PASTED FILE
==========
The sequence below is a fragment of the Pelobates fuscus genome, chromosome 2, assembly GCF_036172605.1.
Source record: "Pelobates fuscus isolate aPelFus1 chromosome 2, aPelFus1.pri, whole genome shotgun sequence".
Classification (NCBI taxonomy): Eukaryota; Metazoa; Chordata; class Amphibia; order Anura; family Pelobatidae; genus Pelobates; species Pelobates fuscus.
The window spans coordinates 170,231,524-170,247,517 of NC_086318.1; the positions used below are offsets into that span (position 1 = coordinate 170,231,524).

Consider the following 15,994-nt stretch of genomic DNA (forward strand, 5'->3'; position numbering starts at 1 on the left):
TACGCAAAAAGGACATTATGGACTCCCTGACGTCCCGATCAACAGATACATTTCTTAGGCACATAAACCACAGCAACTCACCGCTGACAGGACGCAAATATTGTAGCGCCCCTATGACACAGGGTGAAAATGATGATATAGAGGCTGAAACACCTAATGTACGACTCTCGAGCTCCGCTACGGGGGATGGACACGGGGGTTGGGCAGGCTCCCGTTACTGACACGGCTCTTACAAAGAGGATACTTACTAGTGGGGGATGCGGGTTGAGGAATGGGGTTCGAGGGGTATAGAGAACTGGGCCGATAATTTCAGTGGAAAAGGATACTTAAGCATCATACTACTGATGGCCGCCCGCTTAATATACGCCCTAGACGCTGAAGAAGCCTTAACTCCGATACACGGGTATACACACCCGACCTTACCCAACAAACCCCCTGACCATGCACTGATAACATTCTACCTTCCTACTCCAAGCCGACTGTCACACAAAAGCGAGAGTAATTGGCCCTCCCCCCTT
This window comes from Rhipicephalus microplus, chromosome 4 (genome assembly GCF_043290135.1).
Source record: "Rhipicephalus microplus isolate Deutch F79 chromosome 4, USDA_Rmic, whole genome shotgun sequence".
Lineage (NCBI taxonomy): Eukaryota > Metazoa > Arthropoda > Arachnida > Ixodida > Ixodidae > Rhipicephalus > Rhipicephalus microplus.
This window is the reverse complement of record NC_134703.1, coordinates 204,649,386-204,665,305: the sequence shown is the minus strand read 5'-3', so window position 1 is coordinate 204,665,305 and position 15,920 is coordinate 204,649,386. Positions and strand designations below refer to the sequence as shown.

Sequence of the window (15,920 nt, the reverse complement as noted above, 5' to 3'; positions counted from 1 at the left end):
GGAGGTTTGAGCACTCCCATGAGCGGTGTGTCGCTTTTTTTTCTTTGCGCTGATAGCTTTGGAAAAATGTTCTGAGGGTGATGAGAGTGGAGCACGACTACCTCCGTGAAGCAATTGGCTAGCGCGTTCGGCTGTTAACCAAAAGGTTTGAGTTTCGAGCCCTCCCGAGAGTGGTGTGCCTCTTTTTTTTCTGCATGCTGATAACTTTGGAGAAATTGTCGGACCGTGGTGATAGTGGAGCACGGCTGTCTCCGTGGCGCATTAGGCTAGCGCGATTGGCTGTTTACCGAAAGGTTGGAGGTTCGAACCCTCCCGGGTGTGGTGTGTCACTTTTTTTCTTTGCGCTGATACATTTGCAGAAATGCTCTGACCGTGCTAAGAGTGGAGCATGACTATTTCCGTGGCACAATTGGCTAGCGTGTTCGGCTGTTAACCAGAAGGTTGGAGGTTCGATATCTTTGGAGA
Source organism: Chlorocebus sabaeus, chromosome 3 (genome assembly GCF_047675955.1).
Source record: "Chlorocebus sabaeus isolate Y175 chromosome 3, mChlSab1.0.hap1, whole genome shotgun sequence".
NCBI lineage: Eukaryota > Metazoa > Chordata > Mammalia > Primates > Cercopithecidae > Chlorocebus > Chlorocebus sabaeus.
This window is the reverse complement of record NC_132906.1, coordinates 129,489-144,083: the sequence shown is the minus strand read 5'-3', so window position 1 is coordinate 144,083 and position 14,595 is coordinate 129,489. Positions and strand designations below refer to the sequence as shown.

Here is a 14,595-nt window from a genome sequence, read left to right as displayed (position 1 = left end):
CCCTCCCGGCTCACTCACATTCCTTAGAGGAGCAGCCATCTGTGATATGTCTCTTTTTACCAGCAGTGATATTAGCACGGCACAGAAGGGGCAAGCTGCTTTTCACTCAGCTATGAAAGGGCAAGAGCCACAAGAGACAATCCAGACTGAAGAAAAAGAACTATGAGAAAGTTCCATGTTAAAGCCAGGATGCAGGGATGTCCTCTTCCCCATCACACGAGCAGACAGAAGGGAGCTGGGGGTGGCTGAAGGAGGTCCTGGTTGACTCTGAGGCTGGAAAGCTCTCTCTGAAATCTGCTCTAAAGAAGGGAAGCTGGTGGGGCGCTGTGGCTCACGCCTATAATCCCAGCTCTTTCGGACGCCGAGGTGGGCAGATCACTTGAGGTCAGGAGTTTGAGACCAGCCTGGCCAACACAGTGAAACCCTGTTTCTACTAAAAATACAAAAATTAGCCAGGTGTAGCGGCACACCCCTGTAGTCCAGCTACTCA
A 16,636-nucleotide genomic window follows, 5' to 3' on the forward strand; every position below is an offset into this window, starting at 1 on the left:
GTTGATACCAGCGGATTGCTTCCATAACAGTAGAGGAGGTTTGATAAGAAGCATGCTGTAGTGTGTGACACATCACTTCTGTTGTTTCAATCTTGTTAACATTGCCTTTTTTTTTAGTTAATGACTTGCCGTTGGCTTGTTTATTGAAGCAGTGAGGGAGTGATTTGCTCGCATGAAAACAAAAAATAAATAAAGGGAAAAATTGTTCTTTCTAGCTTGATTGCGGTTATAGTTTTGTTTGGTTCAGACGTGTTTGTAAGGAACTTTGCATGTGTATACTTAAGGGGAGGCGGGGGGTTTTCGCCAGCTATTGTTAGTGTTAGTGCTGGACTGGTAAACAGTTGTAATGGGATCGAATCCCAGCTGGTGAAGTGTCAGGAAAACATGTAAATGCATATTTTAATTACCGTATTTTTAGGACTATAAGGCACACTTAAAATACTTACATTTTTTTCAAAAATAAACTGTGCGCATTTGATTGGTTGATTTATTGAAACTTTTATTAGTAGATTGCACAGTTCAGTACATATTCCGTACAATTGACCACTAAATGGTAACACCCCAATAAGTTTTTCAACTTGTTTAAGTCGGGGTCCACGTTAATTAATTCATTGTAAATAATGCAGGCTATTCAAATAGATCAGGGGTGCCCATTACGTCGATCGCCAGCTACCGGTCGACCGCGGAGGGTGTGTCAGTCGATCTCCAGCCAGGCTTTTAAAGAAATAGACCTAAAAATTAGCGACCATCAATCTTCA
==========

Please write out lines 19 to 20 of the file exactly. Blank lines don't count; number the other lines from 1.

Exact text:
A 16,636-nucleotide genomic window follows, 5' to 3' on the forward strand; every position below is an offset into this window, starting at 1 on the left:
GTTGATACCAGCGGATTGCTTCCATAACAGTAGAGGAGGTTTGATAAGAAGCATGCTGTAGTGTGTGACACATCACTTCTGTTGTTTCAATCTTGTTAACATTGCCTTTTTTTTTAGTTAATGACTTGCCGTTGGCTTGTTTATTGAAGCAGTGAGGGAGTGATTTGCTCGCATGAAAACAAAAAATAAATAAAGGGAAAAATTGTTCTTTCTAGCTTGATTGCGGTTATAGTTTTGTTTGGTTCAGACGTGTTTGTAAGGAACTTTGCATGTGTATACTTAAGGGGAGGCGGGGGGTTTTCGCCAGCTATTGTTAGTGTTAGTGCTGGACTGGTAAACAGTTGTAATGGGATCGAATCCCAGCTGGTGAAGTGTCAGGAAAACATGTAAATGCATATTTTAATTACCGTATTTTTAGGACTATAAGGCACACTTAAAATACTTACATTTTTTTCAAAAATAAACTGTGCGCATTTGATTGGTTGATTTATTGAAACTTTTATTAGTAGATTGCACAGTTCAGTACATATTCCGTACAATTGACCACTAAATGGTAACACCCCAATAAGTTTTTCAACTTGTTTAAGTCGGGGTCCACGTTAATTAATTCATTGTAAATAATGCAGGCTATTCAAATAGATCAGGGGTGCCCATTACGTCGATCGCCAGCTACCGGTCGACCGCGGAGGGTGTGTCAGTCGATCTCCAGCCAGGCTTTTAAAGAAATAGACCTAAAAATTAGCGACCATCAATCTTCA